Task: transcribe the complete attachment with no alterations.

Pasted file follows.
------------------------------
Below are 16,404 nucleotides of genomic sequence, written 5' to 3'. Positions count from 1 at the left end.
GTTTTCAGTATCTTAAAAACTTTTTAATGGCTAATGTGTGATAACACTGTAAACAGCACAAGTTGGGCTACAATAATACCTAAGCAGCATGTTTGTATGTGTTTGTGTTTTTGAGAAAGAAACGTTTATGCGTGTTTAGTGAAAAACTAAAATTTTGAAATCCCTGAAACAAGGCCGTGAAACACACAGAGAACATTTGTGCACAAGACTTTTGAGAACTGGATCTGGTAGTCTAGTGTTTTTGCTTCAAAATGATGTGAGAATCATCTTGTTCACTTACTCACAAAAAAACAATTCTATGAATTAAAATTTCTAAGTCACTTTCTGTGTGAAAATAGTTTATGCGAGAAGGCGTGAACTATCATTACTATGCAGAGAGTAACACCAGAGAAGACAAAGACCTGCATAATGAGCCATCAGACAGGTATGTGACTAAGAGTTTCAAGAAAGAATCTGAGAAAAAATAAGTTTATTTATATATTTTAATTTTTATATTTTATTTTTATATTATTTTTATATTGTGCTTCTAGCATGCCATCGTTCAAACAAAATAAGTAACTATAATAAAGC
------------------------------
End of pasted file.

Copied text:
Below are 16,404 nucleotides of genomic sequence, written 5' to 3'. Positions count from 1 at the left end.
GTTTTCAGTATCTTAAAAACTTTTTAATGGCTAATGTGTGATAACACTGTAAACAGCACAAGTTGGGCTACAATAATACCTAAGCAGCATGTTTGTATGTGTTTGTGTTTTTGAGAAAGAAACGTTTATGCGTGTTTAGTGAAAAACTAAAATTTTGAAATCCCTGAAACAAGGCCGTGAAACACACAGAGAACATTTGTGCACAAGACTTTTGAGAACTGGATCTGGTAGTCTAGTGTTTTTGCTTCAAAATGATGTGAGAATCATCTTGTTCACTTACTCACAAAAAAACAATTCTATGAATTAAAATTTCTAAGTCACTTTCTGTGTGAAAATAGTTTATGCGAGAAGGCGTGAACTATCATTACTATGCAGAGAGTAACACCAGAGAAGACAAAGACCTGCATAATGAGCCATCAGACAGGTATGTGACTAAGAGTTTCAAGAAAGAATCTGAGAAAAAATAAGTTTATTTATATATTTTAATTTTTATATTTTATTTTTATATTATTTTTATATTGTGCTTCTAGCATGCCATCGTTCAAACAAAATAAGTAACTATAATAAAGC